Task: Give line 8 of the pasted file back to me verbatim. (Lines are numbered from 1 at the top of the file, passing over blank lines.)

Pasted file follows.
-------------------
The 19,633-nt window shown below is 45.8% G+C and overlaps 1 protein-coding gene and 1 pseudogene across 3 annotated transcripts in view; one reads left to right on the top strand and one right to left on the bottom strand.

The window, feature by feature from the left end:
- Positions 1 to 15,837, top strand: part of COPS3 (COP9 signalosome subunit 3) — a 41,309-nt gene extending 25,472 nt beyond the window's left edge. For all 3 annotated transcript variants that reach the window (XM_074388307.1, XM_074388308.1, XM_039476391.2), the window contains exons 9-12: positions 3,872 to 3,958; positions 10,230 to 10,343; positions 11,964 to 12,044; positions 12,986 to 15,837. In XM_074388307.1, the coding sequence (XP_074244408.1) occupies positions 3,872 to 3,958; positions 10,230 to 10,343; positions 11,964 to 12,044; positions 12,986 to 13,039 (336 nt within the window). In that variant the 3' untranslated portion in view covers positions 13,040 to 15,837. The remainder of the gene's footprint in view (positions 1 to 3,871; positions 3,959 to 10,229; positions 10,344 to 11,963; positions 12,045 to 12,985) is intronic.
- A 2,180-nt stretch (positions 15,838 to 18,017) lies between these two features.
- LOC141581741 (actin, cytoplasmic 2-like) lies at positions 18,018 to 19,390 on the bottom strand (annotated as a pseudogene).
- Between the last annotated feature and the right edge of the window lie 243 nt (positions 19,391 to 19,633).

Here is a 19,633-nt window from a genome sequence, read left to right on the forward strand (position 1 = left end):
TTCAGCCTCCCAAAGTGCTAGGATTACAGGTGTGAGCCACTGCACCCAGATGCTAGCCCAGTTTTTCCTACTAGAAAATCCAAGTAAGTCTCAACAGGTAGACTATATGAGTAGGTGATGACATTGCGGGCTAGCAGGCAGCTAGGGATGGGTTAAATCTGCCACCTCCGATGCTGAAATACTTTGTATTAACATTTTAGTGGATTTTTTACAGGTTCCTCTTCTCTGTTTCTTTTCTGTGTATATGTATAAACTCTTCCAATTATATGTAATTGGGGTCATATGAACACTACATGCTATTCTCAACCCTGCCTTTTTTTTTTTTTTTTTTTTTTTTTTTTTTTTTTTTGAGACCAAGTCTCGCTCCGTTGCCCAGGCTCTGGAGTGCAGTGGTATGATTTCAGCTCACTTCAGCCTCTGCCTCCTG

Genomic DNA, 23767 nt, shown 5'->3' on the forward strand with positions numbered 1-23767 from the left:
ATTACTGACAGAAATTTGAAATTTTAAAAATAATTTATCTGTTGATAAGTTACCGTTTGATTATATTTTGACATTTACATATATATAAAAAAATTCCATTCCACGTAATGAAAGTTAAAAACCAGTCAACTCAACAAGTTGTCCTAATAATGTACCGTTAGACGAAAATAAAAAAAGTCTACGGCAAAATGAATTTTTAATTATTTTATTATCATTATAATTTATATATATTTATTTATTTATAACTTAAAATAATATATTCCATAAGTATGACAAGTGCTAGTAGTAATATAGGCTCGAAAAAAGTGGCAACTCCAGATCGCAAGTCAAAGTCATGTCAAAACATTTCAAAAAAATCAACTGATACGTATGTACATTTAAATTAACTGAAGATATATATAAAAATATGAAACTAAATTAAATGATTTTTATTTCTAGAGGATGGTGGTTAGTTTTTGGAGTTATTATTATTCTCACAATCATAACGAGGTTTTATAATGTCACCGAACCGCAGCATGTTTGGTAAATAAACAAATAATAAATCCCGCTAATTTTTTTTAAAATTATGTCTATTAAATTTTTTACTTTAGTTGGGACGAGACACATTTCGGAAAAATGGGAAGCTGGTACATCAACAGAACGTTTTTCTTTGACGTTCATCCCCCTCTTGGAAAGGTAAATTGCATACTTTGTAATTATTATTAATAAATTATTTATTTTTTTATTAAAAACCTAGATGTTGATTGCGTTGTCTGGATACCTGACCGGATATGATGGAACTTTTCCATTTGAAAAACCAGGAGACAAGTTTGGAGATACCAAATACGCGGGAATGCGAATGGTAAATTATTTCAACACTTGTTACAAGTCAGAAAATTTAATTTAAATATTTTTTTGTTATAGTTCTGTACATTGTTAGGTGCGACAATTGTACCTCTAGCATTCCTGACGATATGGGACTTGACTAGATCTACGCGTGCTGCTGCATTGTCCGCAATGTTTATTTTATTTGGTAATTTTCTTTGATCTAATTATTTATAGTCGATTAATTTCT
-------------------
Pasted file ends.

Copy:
TTCAGCCTCCCAAAGTGCTAGGATTACAGGTGTGAGCCACTGCACCCAGATGCTAGCCCAGTTTTTCCTACTAGAAAATCCAAGTAAGTCTCAACAGGTAGACTATATGAGTAGGTGATGACATTGCGGGCTAGCAGGCAGCTAGGGATGGGTTAAATCTGCCACCTCCGATGCTGAAATACTTTGTATTAACATTTTAGTGGATTTTTTACAGGTTCCTCTTCTCTGTTTCTTTTCTGTGTATATGTATAAACTCTTCCAATTATATGTAATTGGGGTCATATGAACACTACATGCTATTCTCAACCCTGCCTTTTTTTTTTTTTTTTTTTTTTTTTTTTTTTTTTTTGAGACCAAGTCTCGCTCCGTTGCCCAGGCTCTGGAGTGCAGTGGTATGATTTCAGCTCACTTCAGCCTCTGCCTCCTG